Lagos – Some traders and buyers of palm oil at the Mile 12 Market, Lagos State, on Friday decried the hike in the prices of the commodity.
In Lagos the increment was due to the restriction placed of imported palm oil.
A 20-litre keg of palm oil now sells for N6, 500, as against the N6, 000 it attracted earlier in the year.
The check also indicated that the price per bottle had also increased from N200 to N250.
Mrs Tola Adewale, a palm oil trader at the market, said that buyers were complaining about the price hike, occasioned by the scarcity of the commodity.
Adewale, however, said that there would a be likely drop in the price from next month when the market would be flooded with the commodity.
“This is not the season for mass production of palm oil. That is why our customers are feeling the effects of the scarcity now.
“The season for its mass production will start in March.
“Now, the price fluctuates between N6, 000 and N6, 500 for the a-20 litre keg, which we used to sell at N5, 500 or even N5, 000,’’ Adewale said.
Another palm oil trader at the Ketu Market, Mr Jude Ike, said that the restriction on importation by the Nigeria Customs Service, (NCS) was affecting the availability of the commodity.
Ike said that he was particularly happy about the situation, stating that the order would promote local production.
“I will say it is a welcome development that the NSC would restrict the importation of palm oil from the neighbouring countries.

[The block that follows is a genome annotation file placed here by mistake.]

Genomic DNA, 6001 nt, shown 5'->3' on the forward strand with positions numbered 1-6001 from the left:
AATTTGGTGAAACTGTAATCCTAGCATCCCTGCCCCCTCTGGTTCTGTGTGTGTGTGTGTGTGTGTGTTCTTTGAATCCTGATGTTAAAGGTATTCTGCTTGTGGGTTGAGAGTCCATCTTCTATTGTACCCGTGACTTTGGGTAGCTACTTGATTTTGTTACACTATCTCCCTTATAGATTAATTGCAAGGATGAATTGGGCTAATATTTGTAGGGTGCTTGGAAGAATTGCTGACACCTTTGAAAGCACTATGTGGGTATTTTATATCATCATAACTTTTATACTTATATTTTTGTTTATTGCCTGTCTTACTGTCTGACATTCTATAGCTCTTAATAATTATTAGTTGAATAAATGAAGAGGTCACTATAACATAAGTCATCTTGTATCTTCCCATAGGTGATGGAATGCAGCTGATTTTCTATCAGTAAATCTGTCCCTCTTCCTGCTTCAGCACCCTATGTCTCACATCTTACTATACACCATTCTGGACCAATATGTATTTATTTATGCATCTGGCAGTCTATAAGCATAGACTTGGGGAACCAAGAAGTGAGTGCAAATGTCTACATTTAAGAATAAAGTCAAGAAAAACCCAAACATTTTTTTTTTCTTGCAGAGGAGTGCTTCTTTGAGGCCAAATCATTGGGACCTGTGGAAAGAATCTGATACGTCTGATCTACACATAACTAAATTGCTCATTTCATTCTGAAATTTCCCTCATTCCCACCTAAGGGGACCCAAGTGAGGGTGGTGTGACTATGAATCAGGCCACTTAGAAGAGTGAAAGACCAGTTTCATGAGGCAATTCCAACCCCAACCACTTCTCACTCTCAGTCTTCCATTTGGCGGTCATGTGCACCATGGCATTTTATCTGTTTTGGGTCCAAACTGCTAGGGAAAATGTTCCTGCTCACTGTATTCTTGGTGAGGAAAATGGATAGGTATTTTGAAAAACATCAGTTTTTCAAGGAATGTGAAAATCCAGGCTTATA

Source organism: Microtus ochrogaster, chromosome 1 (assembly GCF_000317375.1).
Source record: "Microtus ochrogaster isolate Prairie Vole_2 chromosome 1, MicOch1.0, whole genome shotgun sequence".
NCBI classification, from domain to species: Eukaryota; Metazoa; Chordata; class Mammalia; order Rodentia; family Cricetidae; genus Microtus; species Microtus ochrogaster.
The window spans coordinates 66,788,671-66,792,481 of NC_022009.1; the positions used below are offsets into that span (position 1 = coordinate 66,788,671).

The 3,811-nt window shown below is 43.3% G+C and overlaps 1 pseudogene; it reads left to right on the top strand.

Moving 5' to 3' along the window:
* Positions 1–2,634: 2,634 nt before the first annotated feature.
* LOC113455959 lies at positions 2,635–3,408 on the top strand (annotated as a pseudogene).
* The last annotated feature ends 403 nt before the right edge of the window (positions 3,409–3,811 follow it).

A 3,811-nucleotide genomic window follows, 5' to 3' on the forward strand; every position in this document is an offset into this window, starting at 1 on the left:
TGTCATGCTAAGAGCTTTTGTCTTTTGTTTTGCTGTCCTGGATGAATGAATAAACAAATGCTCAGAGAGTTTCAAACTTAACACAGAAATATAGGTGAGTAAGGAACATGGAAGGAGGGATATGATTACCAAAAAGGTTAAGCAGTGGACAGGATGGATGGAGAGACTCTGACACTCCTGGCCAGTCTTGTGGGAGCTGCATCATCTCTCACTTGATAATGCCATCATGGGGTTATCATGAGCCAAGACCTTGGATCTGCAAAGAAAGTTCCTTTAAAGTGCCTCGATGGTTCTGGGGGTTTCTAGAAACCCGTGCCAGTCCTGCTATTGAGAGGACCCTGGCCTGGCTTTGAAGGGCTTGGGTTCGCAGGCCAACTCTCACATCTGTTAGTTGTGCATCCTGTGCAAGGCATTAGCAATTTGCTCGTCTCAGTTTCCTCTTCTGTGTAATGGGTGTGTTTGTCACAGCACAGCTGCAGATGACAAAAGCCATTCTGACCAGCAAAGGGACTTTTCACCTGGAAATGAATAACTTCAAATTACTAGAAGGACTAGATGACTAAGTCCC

“This step will improve and boost our local production of the produce; but the commodity is lacking in the market now.
“The price has gone up because of this and we wish that the production of palm oil in Nigeria will increase also, the season is beginning anytime from now,’’ Ike said.
Some of the consumers said that they had to spend more to get palm oil, to enable them to resell it in other markets and shops.
Ms Titilayo Adeodun, a buyer at the Ishaga Market, said that she used to buy three 20-litre containers, but she had to reduce it to two kegs and a 10-litre container now because of the hike in price.
Adeodun said that she would sell the ones she had bought and expect that the season of availability would start in earnest.
“I am hoping that the season of harvest and availability will start soon, because this will mean that I will add to the amount I sell to my customers.
“As it is now, I will sell a five-litre container for N1, 400; whereas, we used to sell that quantity for between N1, 100 and N1, 200.
“The bottle measure will increase too, from N200 to N220 or N230, as the case maybe, ‘’ the trader said.
NAN reports that the season when palm oil is usually in abundance is between mid-February and March, then the price would drop and remain stable till September.